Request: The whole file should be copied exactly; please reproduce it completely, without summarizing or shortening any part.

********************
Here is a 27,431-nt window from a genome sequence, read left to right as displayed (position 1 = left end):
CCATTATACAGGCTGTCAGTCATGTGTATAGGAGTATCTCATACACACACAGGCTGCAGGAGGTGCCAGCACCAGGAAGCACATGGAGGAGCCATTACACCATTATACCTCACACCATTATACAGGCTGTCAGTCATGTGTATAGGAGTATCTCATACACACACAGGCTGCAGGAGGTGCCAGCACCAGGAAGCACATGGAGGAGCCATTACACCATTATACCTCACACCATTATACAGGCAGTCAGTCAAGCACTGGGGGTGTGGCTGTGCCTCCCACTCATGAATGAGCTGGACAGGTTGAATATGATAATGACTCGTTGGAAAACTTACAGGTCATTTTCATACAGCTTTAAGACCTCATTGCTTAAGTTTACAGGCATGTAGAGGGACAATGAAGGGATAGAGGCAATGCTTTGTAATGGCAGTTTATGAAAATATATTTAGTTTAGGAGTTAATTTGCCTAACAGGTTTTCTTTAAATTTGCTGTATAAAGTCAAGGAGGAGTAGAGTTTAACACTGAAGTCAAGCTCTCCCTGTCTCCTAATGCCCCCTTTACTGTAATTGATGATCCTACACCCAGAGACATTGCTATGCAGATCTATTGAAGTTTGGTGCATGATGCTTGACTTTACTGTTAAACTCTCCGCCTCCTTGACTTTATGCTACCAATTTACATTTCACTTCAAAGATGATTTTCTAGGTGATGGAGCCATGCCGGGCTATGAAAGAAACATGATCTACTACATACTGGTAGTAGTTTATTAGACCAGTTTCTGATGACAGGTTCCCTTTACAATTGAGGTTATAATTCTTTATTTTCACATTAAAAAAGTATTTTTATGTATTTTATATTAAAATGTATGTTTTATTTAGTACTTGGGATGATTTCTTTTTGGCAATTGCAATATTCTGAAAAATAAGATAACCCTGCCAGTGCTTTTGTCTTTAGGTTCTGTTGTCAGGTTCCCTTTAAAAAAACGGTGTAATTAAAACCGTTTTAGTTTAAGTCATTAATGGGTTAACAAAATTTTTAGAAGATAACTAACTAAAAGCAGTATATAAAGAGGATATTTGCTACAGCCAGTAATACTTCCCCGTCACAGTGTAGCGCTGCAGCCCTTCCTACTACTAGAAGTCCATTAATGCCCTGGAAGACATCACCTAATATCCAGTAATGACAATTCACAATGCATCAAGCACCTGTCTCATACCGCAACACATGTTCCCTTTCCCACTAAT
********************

Here is a 27,431-nt window from a genome sequence, read left to right as displayed (position 1 = left end):
CCATTATACAGGCTGTCAGTCATGTGTATAGGAGTATCTCATACACACACAGGCTGCAGGAGGTGCCAGCACCAGGAAGCACATGGAGGAGCCATTACACCATTATACCTCACACCATTATACAGGCTGTCAGTCATGTGTATAGGAGTATCTCATACACACACAGGCTGCAGGAGGTGCCAGCACCAGGAAGCACATGGAGGAGCCATTACACCATTATACCTCACACCATTATACAGGCAGTCAGTCAAGCACTGGGGGTGTGGCTGTGCCTCCCACTCATGAATGAGCTGGACAGGTTGAATATGATAATGACTCGTTGGAAAACTTACAGGTCATTTTCATACAGCTTTAAGACCTCATTGCTTAAGTTTACAGGCATGTAGAGGGACAATGAAGGGATAGAGGCAATGCTTTGTAATGGCAGTTTATGAAAATATATTTAGTTTAGGAGTTAATTTGCCTAACAGGTTTTCTTTAAATTTGCTGTATAAAGTCAAGGAGGAGTAGAGTTTAACACTGAAGTCAAGCTCTCCCTGTCTCCTAATGCCCCCTTTACTGTAATTGATGATCCTACACCCAGAGACATTGCTATGCAGATCTATTGAAGTTTGGTGCATGATGCTTGACTTTACTGTTAAACTCTCCGCCTCCTTGACTTTATGCTACCAATTTACATTTCACTTCAAAGATGATTTTCTAGGTGATGGAGCCATGCCGGGCTATGAAAGAAACATGATCTACTACATACTGGTAGTAGTTTATTAGACCAGTTTCTGATGACAGGTTCCCTTTACAATTGAGGTTATAATTCTTTATTTTCACATTAAAAAAGTATTTTTATGTATTTTATATTAAAATGTATGTTTTATTTAGTACTTGGGATGATTTCTTTTTGGCAATTGCAATATTCTGAAAAATAAGATAACCCTGCCAGTGCTTTTGTCTTTAGGTTCTGTTGTCAGGTTCCCTTTAAAAAAACGGTGTAATTAAAACCGTTTTAGTTTAAGTCATTAATGGGTTAACAAAATTTTTAGAAGATAACTAACTAAAAGCAGTATATAAAGAGGATATTTGCTACAGCCAGTAATACTTCCCCGTCACAGTGTAGCGCTGCAGCCCTTCCTACTACTAGAAGTCCATTAATGCCCTGGAAGACATCACCTAATATCCAGTAATGACAATTCACAATGCATCAAGCACCTGTCTCATACCGCAACACATGTTCCCTTTCCCACTAAT